Those of us who love CWPs basically get that it's about beauty, not about truth or goodness.
Those of us who love KenKen and Sudoku don't get it. We think that our passion if it's good for anything might be good for discovering some deep stuff about how nature or society works...this old blog post by me on the possible cosmic meaning of KK is a good specimen of that state of mind...[whoops...can't find it...knew I wrote it but not seeing it in the Value Comp archives...aha...now I see some semiincoherent musings on the managerial significance of the xwing logic used in KK and S on my computer...thought I got those musings sharpened up...maybe it's on my office computer...oh well]
Accordingly...
MetaRex is mellow...MetaKen is a crusader.
MetaRex can readily be part of a v. pleasant and congenial community if he behaves himself...MetaKen not so much.
[my 11811 KK notes
Xwing logic broadly defined is that once a given number is known to appear twice in two rows or columns in a Sudoku or a KenKen, it cannot appear anywhere else in the same rows or columns. The 2 x 2 KenKen below (a modified version of one appearing online (http://www.nytimes.com/ref/crosswords/kenken.html) can be used to illustrate that logic:
4x

2÷ 
2÷ 
4+ 
4x

3+ 
12x 
4+ 
6x

3+ 
12x 
2÷ 
6x

2 
2 
2÷ 
[KenKen rules—The numbers 14 must each appear once in each row and column; further, the adjacent boxes with math signs must be solved. So, for example, the 4+ boxes in the upper right must consist of 3 and 1 since 2 and 2 would mean that there are two 2s in the right column, contrary to KenKen rules.]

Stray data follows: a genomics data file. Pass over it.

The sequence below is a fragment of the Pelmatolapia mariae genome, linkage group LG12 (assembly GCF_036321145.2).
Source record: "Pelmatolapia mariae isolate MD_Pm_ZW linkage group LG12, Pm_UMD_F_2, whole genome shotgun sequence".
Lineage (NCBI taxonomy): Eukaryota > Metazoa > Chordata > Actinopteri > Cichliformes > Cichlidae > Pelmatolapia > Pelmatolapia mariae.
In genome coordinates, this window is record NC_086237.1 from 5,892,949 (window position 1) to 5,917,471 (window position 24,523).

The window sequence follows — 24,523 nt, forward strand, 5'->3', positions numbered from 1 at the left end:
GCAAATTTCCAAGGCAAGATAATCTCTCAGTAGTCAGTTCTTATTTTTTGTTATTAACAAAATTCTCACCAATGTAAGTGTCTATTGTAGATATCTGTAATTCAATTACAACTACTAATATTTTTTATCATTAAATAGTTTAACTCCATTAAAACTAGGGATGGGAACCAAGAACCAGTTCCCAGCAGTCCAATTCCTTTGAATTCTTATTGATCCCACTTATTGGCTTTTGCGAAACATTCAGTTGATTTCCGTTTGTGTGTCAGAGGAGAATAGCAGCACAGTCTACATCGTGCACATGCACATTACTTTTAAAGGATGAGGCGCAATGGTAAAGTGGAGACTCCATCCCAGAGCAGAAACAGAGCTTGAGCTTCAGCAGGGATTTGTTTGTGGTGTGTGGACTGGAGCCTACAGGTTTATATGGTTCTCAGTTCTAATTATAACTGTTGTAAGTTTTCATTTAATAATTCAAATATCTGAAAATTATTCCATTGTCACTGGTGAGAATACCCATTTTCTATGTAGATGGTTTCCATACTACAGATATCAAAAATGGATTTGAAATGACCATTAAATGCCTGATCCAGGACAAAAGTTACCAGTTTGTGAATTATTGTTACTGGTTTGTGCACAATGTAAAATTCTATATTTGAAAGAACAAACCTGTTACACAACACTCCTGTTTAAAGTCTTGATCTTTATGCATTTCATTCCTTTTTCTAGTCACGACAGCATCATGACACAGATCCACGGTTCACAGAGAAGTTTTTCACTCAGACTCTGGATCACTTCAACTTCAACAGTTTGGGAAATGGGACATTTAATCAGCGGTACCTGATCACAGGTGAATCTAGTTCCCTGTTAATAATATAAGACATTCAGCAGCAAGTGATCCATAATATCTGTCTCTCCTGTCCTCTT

One way to solve the puzzle: As noted in the explanation of the rules, the two 4+ boxes must be 3 and 1; therefore the 2÷ boxes at the lower right are 4 and 2. The two 6x boxes in the lower left are 3 and. We now know that there are two 2s in the lower two rows in the 6x and 2÷ boxes. Therefore by Xwing logic, the 2 boxes in the lower row cannot include a 2 and must be 3 and 1. Therefore the bottom left box is 2; the puzzle solves readily from there.
Now, the interesting part for those of us who are science people rather than pure math people: Can the logical principle just applied be mapped onto reality in an interesting way?
The first tack that occurs to me: On the face of it, any math/logic result can be translated into a maximization result with arguable relevance to a manager/planner. The 4 x 4 KenKen suggests a situation in which a manager has to assign four people to two tasks. Suppose the numbers 14 correspond to four employees—let’s say teachers, to pick a line of work I know something about, with the rows and columns corresponding to certain roles they may be assigned.
MGR Lead/ Follow 
AND F 
BIL F 
CAR F 
DAV F 
AND L

Analysis, Detraction 
Analysis, Boosting Creativity, Detraction 
Analysis, Boosting Creativity, Detraction 
Analysis, Boosting Creativity, Detraction 
BIL L

Analysis, Detraction 
Analytical, Boosting 
Analysis, Boosting Creativity, Detraction 
Analysis, Boosting Creativity, Detraction 
CAR L

Analysis, Boosting Creativity, Detraction

Analysis, Boosting Creativity, Detraction 
Boosting, Creativity, 
Boosting, Detraction 
DAV L

Analysis, Boosting Creativity, Detraction 
Analysis, Boosting Creativity, Detraction

Analysis, Boosting Creativity, Detraction

Boosting, Detraction

Andrea—analytical and detracting only and as a follower with Bill
Bill—analytical and boosting only
Carol—boosting and creative only
David—boosting and detracting only and as a follower with Carol
Deductions using naked pair and xwing logic—Bill will be boosting; Carol will be creative; David LeadAndrea Follow will be creative; Carol LeadAndrea Follow will be boosting; Carol LeadDavid Follow will be detraction; David will be boosting; puzzle solves from there…